Don Juan wrote: MarkN wrote:
Don Juan wrote: Hobart was simply typical of the period. He compiled a 100 page training report for the Mobile Division(Egypt) in 1939 which went into meticulous detail on every single aspect of armoured operations except that which was most important - overhaul.
Whilst you believe that the overhaul was the "most important ... single aspect
", I disagree entirely. I'd argue that to a large extent it was pretty irrelevant in wartime and with the equipment then available - as proven by the British forces time after time.
Well, you be you, Mark.
What is the point of an overhaul? It is to extend the life of a piece of equipment beyond the manufacturer's original (useful) life expectancy.
An overhaul is a peacetime habit to save money by keeping expensive bits of kit alive for years and years and years without having to buy new. The British 'front-line' pantser at the beginning of 1939 was the Vickers Medium Mk.II built in the 1920s. Pantsers kept alive through the overhaul, but of no operational use when the time comes.
When war comes, military equipment is expendable. That includes tanks. Military equipment is often destroyed or 'lost' long before ETO - just look at all the British pantsers left in France in 1940!
Additionally, when big, industrial war is taking place, a tank is beyond it's sell by date before it reaches its ETO - if it hasn't already been 'lost'. The pantsers replacing the Vickers Mediums (Cruiser I, II, III and IV) were overmatched as soon as the German's up-armoured and up-gunned their pantsers post Fall Rot. How many of those 560 odd early Cruisers actually went through an overhaul and had a productive post-overhaul life?
Moreover, overhauls didn't solve the distance problem, transporters and tanks with longer initial lifespans did that.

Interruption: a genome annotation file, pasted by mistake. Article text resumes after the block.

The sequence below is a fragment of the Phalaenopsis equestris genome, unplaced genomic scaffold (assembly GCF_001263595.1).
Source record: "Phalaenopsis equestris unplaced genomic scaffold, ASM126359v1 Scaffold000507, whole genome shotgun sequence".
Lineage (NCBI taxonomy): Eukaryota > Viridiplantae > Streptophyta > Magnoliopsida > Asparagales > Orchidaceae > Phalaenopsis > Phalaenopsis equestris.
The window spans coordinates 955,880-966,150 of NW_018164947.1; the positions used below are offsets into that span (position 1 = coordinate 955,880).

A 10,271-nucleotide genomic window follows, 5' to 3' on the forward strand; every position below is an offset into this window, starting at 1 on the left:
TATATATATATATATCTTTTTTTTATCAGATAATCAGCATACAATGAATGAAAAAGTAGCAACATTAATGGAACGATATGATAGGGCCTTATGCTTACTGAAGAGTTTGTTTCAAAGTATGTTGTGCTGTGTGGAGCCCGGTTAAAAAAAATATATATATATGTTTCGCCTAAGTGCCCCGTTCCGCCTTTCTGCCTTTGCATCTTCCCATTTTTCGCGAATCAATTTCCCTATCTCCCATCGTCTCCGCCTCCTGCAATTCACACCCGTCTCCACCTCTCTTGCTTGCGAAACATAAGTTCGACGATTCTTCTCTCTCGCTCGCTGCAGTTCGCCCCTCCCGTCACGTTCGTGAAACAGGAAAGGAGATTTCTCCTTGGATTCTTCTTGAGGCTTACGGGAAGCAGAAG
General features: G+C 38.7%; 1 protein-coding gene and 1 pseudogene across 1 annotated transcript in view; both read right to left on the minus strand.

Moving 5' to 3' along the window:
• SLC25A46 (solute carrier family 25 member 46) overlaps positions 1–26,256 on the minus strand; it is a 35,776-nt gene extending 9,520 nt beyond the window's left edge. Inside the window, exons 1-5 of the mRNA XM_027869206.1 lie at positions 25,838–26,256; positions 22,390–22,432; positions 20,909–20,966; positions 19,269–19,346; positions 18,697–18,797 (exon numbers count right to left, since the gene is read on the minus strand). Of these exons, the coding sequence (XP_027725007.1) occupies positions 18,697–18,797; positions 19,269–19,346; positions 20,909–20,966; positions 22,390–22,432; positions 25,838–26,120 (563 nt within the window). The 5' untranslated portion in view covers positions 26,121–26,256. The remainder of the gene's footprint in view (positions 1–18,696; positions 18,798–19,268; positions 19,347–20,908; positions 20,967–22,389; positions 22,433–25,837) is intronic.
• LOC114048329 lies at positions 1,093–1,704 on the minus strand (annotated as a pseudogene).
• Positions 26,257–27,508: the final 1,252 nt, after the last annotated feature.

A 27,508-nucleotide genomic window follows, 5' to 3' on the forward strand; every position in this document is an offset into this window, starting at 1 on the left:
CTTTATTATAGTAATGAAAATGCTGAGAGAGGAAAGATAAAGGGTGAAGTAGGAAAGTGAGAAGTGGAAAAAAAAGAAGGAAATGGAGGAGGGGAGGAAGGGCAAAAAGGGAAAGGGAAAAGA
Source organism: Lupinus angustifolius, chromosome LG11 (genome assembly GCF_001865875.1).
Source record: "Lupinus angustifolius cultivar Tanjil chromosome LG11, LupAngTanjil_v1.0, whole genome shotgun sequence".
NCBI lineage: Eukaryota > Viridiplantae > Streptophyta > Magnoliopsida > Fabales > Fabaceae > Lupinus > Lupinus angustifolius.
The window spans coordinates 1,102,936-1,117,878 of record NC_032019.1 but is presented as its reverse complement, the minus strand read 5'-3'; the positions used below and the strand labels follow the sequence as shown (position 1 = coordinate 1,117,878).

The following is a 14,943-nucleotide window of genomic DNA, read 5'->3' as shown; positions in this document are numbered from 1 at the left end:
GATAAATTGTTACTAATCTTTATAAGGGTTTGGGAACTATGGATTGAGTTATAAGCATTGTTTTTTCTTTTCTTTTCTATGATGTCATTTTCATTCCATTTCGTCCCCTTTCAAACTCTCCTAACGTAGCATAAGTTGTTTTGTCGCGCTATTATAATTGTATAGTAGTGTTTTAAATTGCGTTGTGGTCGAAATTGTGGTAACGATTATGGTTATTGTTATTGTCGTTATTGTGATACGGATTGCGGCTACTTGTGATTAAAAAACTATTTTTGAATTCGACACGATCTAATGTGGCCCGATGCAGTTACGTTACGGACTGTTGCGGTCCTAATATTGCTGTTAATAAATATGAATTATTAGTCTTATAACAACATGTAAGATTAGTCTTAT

And, to add to the almost irrelevance of the overhaul system in wartime, the early British pantsers could barely make a 50 mile march without needed major maintenance work.
Hobart can be accused of many things when it comes to armoured doctrine, but ignoring the 'overhaul' is not one that had any major significance or consequence.
Don Juan wrote: It was partly a product of the colonial policing mentality, but it was mainly a product of the "limited liability" doctrine in which the British Army would avoid being embroiled in a Continental war. I don't think it is widely enough appreciated just how cobbled together the British Army was in 1940/41. For example, the 1st Armoured Division hadn't undertaken a single Brigade or Division level exercise prior to embarking for France. 7th Armoured Division aside, British armoured formations had minimal experience in controlling themselves, let alone combining with the other arms of service. Even if the British had had a combined arms doctrine, I think they would have had great difficulty implementing it during this part of the war.
The 1st Armoured Division was thrown away in France by the very highest ranking officers through utter incompetence. Officers who had not the slightest clue as to how the Division should be employed, what it was (and was not) capable of and who had more interest in saving face and the old-boy network than offering meaningful resistence to the German advance. What I'm saying is, you are quite correct in your appreciation of what didn't occur before it deployed, but even if it had been perfectly trained, it would have resulted in the very same outcome.